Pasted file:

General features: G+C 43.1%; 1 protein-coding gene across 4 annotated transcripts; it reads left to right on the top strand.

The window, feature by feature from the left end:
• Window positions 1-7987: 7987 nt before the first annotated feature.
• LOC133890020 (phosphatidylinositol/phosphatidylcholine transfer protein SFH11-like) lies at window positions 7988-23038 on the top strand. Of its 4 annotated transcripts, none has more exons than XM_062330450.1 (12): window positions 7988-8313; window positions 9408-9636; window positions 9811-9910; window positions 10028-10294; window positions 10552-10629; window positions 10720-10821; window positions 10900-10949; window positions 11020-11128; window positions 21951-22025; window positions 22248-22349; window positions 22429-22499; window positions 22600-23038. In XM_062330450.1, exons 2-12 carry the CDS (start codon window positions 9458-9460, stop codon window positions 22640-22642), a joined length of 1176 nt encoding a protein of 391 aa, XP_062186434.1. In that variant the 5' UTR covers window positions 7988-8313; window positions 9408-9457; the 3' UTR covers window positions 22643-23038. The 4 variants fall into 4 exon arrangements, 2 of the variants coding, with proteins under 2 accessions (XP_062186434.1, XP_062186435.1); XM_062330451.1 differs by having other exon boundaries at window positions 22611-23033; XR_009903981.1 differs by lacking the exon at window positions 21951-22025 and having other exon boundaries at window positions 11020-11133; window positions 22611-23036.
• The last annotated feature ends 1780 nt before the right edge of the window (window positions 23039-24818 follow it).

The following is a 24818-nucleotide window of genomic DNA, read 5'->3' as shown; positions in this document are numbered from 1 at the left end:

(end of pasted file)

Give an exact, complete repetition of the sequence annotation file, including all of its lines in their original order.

General features: G+C 43.1%; 1 protein-coding gene across 4 annotated transcripts; it reads left to right on the top strand.

The window, feature by feature from the left end:
• Window positions 1-7987: 7987 nt before the first annotated feature.
• LOC133890020 (phosphatidylinositol/phosphatidylcholine transfer protein SFH11-like) lies at window positions 7988-23038 on the top strand. Of its 4 annotated transcripts, none has more exons than XM_062330450.1 (12): window positions 7988-8313; window positions 9408-9636; window positions 9811-9910; window positions 10028-10294; window positions 10552-10629; window positions 10720-10821; window positions 10900-10949; window positions 11020-11128; window positions 21951-22025; window positions 22248-22349; window positions 22429-22499; window positions 22600-23038. In XM_062330450.1, exons 2-12 carry the CDS (start codon window positions 9458-9460, stop codon window positions 22640-22642), a joined length of 1176 nt encoding a protein of 391 aa, XP_062186434.1. In that variant the 5' UTR covers window positions 7988-8313; window positions 9408-9457; the 3' UTR covers window positions 22643-23038. The 4 variants fall into 4 exon arrangements, 2 of the variants coding, with proteins under 2 accessions (XP_062186434.1, XP_062186435.1); XM_062330451.1 differs by having other exon boundaries at window positions 22611-23033; XR_009903981.1 differs by lacking the exon at window positions 21951-22025 and having other exon boundaries at window positions 11020-11133; window positions 22611-23036.
• The last annotated feature ends 1780 nt before the right edge of the window (window positions 23039-24818 follow it).

The following is a 24818-nucleotide window of genomic DNA, read 5'->3' as shown; positions in this document are numbered from 1 at the left end: